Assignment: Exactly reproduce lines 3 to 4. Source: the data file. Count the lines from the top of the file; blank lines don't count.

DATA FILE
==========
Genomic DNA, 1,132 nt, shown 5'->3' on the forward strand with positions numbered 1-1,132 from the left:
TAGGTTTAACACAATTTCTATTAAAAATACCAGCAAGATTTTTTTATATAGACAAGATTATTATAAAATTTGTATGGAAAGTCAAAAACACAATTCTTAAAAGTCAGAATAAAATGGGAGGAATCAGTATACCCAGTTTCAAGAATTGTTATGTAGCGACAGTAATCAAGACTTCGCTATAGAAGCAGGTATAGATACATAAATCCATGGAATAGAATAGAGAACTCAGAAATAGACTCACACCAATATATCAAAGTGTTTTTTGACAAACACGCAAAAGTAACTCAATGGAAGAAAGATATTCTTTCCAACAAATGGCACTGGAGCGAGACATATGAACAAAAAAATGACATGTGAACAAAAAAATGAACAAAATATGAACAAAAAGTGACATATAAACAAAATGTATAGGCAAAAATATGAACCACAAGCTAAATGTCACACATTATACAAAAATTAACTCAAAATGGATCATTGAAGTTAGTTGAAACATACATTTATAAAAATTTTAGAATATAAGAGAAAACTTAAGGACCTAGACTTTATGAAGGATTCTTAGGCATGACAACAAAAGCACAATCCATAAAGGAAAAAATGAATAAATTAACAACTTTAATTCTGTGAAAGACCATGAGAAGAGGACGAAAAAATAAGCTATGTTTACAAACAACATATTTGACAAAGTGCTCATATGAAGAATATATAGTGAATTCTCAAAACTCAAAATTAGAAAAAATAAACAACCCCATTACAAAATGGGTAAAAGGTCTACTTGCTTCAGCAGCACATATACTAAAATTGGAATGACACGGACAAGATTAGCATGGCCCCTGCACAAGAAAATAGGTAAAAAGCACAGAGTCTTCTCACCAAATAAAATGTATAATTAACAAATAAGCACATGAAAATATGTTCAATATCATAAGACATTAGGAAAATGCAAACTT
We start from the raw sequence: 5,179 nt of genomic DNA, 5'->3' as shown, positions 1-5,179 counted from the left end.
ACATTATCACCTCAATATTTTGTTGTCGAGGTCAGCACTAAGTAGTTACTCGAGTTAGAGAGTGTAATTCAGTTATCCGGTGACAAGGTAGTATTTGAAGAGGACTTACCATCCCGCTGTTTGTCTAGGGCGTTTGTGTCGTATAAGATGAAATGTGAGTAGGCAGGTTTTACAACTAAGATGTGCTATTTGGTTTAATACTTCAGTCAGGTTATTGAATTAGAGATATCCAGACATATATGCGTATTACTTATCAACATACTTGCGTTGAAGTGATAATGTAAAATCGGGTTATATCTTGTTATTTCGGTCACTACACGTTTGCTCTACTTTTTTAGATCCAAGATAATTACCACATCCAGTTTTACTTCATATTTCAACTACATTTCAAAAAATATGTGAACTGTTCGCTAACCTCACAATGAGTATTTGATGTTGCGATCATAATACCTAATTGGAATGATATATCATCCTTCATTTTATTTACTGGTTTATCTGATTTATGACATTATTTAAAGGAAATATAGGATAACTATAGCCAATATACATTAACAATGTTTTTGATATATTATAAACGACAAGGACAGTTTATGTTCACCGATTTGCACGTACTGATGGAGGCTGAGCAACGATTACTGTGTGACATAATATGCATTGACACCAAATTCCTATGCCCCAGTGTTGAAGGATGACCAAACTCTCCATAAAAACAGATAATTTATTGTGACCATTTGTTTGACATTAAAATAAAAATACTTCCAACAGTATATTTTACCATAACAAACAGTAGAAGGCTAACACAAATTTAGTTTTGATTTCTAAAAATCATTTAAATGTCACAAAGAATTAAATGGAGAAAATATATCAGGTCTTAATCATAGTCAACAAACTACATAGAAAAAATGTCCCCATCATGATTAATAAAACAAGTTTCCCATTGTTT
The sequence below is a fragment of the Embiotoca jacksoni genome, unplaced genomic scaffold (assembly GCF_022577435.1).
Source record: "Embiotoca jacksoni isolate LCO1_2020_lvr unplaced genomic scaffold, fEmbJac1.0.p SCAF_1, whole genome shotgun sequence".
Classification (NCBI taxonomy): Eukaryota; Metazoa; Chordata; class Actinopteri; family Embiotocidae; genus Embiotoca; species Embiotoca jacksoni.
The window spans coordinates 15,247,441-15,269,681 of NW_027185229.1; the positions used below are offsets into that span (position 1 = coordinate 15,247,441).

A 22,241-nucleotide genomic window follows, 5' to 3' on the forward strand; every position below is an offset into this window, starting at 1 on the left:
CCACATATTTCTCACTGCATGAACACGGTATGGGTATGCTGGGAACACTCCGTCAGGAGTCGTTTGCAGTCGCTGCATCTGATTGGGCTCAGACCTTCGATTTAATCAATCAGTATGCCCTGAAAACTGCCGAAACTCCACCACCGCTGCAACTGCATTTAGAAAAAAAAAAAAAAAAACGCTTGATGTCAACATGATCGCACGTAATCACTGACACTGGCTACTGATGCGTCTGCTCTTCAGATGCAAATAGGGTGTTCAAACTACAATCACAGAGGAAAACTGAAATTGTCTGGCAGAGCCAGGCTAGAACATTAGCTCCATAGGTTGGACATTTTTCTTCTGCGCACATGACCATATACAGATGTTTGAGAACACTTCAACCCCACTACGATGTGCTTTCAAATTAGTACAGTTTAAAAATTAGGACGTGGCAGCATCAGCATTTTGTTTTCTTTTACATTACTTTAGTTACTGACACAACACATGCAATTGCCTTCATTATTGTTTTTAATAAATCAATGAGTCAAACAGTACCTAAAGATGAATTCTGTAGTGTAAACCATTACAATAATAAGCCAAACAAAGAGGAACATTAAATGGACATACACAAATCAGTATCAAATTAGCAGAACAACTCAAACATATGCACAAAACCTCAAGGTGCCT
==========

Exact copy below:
We start from the raw sequence: 5,179 nt of genomic DNA, 5'->3' as shown, positions 1-5,179 counted from the left end.
ACATTATCACCTCAATATTTTGTTGTCGAGGTCAGCACTAAGTAGTTACTCGAGTTAGAGAGTGTAATTCAGTTATCCGGTGACAAGGTAGTATTTGAAGAGGACTTACCATCCCGCTGTTTGTCTAGGGCGTTTGTGTCGTATAAGATGAAATGTGAGTAGGCAGGTTTTACAACTAAGATGTGCTATTTGGTTTAATACTTCAGTCAGGTTATTGAATTAGAGATATCCAGACATATATGCGTATTACTTATCAACATACTTGCGTTGAAGTGATAATGTAAAATCGGGTTATATCTTGTTATTTCGGTCACTACACGTTTGCTCTACTTTTTTAGATCCAAGATAATTACCACATCCAGTTTTACTTCATATTTCAACTACATTTCAAAAAATATGTGAACTGTTCGCTAACCTCACAATGAGTATTTGATGTTGCGATCATAATACCTAATTGGAATGATATATCATCCTTCATTTTATTTACTGGTTTATCTGATTTATGACATTATTTAAAGGAAATATAGGATAACTATAGCCAATATACATTAACAATGTTTTTGATATATTATAAACGACAAGGACAGTTTATGTTCACCGATTTGCACGTACTGATGGAGGCTGAGCAACGATTACTGTGTGACATAATATGCATTGACACCAAATTCCTATGCCCCAGTGTTGAAGGATGACCAAACTCTCCATAAAAACAGATAATTTATTGTGACCATTTGTTTGACATTAAAATAAAAATACTTCCAACAGTATATTTTACCATAACAAACAGTAGAAGGCTAACACAAATTTAGTTTTGATTTCTAAAAATCATTTAAATGTCACAAAGAATTAAATGGAGAAAATATATCAGGTCTTAATCATAGTCAACAAACTACATAGAAAAAATGTCCCCATCATGATTAATAAAACAAGTTTCCCATTGTTT